© 2020 Iowa Public Radio
Play Live Radio
Next Up:
Available On Air Stations
IPR News

Local Business Turns Complaints Into Conversation Piece

A sign on a lawn says "WE BELIEVE BLACK LIVES MATTER, NO HUMAN IS ILLEGAL, LOVE IS LOVE, Women's Rights Are Human Rights, SCIENCE IS REAL, WATER IS LIFE, Injustice Anywhere Is a Threat to Justice Everywhere"
Alfonso Medina
Alfonso Medina put up this sign in front of his restaurant La Carreta. When it upset some people, Medina said it was a perfect way to strike up conversation in the community. "Investing back in the same community that basically makes us what we are today. That's our motto, and it's worked for us," Medina said.

A restaurant in Marshalltown put up a poster that seems to have divided the community. The owner says he has turned the controversy into a way to encourage conversation.

Last month, a sign appeared in front of La Carreta, a Mexican restaurant in Marshalltown. It read Black Lives Matter, no human is illegal and other human rights phrases. Alfonso Medina owns and works at the restaurant. He’s the one who decided to put it up.

Since then, Medina received letters from people who said they were offended by the sign. He got another one yesterday. He posted the letter on Facebook and hundreds of community members commented with their support. Medina said it turns out the letters brought the community together.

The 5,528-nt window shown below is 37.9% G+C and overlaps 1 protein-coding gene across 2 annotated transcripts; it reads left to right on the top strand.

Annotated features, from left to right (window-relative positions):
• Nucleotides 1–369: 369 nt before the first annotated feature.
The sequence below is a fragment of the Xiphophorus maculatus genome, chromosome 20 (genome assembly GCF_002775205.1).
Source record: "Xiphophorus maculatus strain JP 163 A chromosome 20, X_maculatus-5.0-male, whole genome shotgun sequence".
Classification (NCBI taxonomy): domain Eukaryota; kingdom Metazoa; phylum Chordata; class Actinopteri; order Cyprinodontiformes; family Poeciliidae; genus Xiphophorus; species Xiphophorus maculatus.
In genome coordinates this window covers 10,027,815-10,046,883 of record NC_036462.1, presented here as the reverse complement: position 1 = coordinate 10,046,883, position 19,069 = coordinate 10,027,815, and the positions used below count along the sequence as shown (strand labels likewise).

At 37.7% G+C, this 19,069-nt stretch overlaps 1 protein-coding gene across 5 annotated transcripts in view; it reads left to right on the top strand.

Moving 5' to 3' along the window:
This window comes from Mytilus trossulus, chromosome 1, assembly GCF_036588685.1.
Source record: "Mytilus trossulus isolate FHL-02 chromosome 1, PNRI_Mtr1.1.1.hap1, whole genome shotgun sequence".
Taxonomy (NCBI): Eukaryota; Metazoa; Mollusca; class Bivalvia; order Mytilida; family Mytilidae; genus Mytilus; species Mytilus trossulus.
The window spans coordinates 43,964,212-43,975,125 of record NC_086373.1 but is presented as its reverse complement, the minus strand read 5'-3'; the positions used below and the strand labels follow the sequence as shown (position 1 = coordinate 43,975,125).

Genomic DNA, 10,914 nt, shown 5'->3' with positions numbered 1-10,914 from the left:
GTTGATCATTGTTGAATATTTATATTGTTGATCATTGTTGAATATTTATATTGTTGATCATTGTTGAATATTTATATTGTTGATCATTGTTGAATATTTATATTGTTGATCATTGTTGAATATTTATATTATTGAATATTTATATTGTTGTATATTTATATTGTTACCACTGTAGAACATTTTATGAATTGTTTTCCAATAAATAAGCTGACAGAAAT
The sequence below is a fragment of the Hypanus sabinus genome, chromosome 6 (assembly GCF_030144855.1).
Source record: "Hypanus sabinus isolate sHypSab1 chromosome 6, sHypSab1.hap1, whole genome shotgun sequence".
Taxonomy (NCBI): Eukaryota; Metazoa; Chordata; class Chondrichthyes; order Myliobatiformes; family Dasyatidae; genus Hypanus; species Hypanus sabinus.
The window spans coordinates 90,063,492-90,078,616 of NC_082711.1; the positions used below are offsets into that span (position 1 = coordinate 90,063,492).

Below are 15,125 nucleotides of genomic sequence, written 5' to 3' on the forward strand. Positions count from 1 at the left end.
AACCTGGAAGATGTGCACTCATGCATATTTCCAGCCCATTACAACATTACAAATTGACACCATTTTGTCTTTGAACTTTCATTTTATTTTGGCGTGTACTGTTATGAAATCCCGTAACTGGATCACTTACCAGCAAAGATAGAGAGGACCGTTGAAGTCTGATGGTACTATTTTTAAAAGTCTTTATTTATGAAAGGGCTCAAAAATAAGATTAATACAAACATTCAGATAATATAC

“I decided to share it to just show people how you can take something negative, always in life and turn it into a positive," Medina said.

He said he wishes his response to the complaints could inspire other small business owners not just in Iowa, but also in the country. He said he wants small Latino businesses to know they have a political voice, just like other white-owned businesses. He mentioned Chick-fil-A and Hobby Lobby as examples. In the past, the chicken restaurant has donated to organizations criticized for anti-LGBTQ attitudes. Hobby Lobby is a Christian-owned business that has openly shared religious and political views.

The letters, Medina said, can encourage more conversation among community members, which can motivate open mindedness.

“[The letter] does not concern me much. I mean, if anything, makes you happy that it's creating conversation, because that's what people need to do," Medina said. "And if it changes one or two people's opinion or, maybe not change their opinion, but understand how people in other shoes, think or feel, then that's a win for me, even if it's one person."

La Carreta has helped the community by providing food during the pandemic and the aftermath of the derecho storm, so Medina says the letters won’t break his spirit.